School went by in a blur. During math, she vaguely remembered doing logarithms, and in biology, learning about DNA. Deoxyribonucleic acid, she reminded herself. In history, she doodled on her paper instead of paying attention to her teacher. She'd already learned about the Civil War before, so she knew everything they were covering.

"Miss Lennings," said the teacher.

A line here, a dot there, then fill that in, thought June as she scribbled a person on her paper.

"Miss Lennings!" repeated the teacher, a little louder this time.

"Huh?" said June, snapping out of her reverie.

"Miss Lennings, have you been paying attention?"

"Yeah," replied June. "Yes I have been."

"Then I'm sure you won't mind telling us when the battle of Gettysburg took place."

"It took place in July of 1863 at Gettysburg, Pennsylvania, and lasted for three days before the Union won," answered June. "It's said to be the turning point of the war."

"Very good," said the teacher, narrowing her eyes slightly before turning back to the board.

The rest of the school day continued in a similar fashion. During lunch, June sat by Erika and her other friends in the cafeteria, listening to their chatting and sometimes putting forth her ideas. The other classes after that went by even faster than the other ones. Before she knew it, it was time to go back on the dreaded bus and home.

"Hey! June! Over here!" came Erika's voice over the noise of the school kids. The sky had lightened up over the day, and by now the sun was shining.

"My gosh, school was such a bore!" said Erika as she caught up with June.

"Glad to see you enjoyed it," replied June.

"Mister Wright gave us a test today, and it was hard! You know what Mister Wright is like."

"Yeah," laughed June. "Whoops!"

A paper had flown out of June's hands. She lunged to get it, and somehow managed to catch it in her free hand.

"Got it!" said June. She stopped suddenly and frowned. "What is it?"

Erika was standing still and staring at something. Several other kids were doing the same. Erika pointed.

"What's wrong with Mike?"

– – –

The bell rang. It was time. Ryan Hunt surveyed the crowd, looking for the girl. He had his rifle at hand, loaded and with the scope attached, and was ready for the kill. He'd been waiting for hours, patience wearing thin. When he finally spotted the girl, his hand instinctively reached for the trigger. Now, now Ryan, he told himself. Not too hastily. He looked through the scope and tried to center the girl. Should he go for the head or the heart? Heart, he decided. More dramatic, and somewhat less gruesome. He smiled to himself. Practice on people, a voice whispered in his mind. Do it!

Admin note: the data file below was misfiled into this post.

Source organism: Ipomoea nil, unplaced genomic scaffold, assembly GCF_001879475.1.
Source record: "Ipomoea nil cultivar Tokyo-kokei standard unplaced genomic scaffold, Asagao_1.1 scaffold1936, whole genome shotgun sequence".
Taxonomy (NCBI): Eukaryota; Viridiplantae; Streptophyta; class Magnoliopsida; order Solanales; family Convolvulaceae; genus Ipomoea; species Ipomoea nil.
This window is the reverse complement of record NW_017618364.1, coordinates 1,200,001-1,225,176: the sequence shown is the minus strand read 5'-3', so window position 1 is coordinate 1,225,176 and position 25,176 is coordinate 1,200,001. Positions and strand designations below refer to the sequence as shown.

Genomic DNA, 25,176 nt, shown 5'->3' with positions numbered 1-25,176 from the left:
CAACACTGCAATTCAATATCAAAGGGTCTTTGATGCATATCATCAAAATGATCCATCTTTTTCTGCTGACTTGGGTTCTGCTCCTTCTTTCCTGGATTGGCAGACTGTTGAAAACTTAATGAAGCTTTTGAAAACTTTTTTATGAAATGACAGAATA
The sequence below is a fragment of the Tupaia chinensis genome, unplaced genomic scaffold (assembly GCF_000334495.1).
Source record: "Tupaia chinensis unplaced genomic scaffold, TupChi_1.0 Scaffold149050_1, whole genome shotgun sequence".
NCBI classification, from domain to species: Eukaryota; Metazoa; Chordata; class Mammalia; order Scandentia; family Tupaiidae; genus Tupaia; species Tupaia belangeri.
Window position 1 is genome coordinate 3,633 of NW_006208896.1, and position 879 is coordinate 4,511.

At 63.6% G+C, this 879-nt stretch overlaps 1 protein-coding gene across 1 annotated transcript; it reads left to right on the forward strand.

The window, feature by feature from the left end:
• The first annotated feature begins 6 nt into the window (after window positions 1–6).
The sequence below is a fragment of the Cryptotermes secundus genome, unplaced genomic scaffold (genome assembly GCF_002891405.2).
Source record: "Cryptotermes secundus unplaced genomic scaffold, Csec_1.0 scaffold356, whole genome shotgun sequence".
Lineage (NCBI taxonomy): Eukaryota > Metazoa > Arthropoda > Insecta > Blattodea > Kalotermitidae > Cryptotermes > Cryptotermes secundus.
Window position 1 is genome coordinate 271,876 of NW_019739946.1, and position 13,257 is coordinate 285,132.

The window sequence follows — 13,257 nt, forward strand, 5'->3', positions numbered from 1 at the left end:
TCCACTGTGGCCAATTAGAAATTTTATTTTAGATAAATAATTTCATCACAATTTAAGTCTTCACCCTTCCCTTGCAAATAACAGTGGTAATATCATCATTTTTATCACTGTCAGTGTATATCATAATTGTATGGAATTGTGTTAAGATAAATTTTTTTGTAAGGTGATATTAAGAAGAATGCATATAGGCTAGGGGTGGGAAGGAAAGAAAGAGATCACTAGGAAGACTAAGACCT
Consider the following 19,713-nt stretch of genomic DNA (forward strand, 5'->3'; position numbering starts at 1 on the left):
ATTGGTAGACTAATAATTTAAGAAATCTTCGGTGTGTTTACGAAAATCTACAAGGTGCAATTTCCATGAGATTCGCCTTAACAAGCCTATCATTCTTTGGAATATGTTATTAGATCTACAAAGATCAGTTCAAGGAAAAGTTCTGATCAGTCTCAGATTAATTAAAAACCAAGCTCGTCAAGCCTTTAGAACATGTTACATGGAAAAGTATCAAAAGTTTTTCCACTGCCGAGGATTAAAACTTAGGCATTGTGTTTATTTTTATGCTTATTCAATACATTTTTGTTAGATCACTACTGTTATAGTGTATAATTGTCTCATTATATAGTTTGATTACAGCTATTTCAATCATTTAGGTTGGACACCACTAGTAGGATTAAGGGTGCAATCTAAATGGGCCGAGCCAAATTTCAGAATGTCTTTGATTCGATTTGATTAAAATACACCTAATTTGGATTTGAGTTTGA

"Yes," he said quietly.

He centered the scope on the girl, sweat beading on his forehead while he concentrated. He smiled again, savoring the moment before the inevitable. Goodbye little girl, he thought. Goodbye.

Ryan Hunt pulled the trigger.

Right at that moment, the wind picked up and a paper was swept out of the girl's hands. She lunged to the side and snatched it up again. The bullet whizzed past her, leaving her unscathed.

"Damn it!" Ryan wanted to shout. Helplessly, he watched the aftermath of his actions.

– – –

Mike was clutching his chest. He was making choking sounds, like he couldn't breathe, his eyes wide.

"Mike?" ventured a boy.

All eyes were on Mike now, and everyone was silent. Mike toppled over. Immediately, several students rushed to his side.

"He's… been shot!" said one.

"Quick! Someone get a teacher!" said another.

A hubbub broke out, and several seconds later, the adults arrived.

"Out of the way!" shouted Mr. Wright. "Back up! Give us some room!"

"Alright, everyone calm down!" yelled the principal. "Be quiet!"

The students fell silent.

"Margaret, call an ambulance," said the principal.

"Too late for that," said the school nurse. "He's dead."

There was a stunned silence as the words sank in.

"He's… what?" said the principal shakily.

"Dead," said the nurse quietly, though everyone heard her clearly.

"Call… the police," said the principal finally. "Get everyone inside and away from the windows. We'll wait for the officers to arrive and tell us whether it's alright for the students to go home."

Nearby, a window shattered from impact with a bullet.

"Everyone in!" shouted the principal.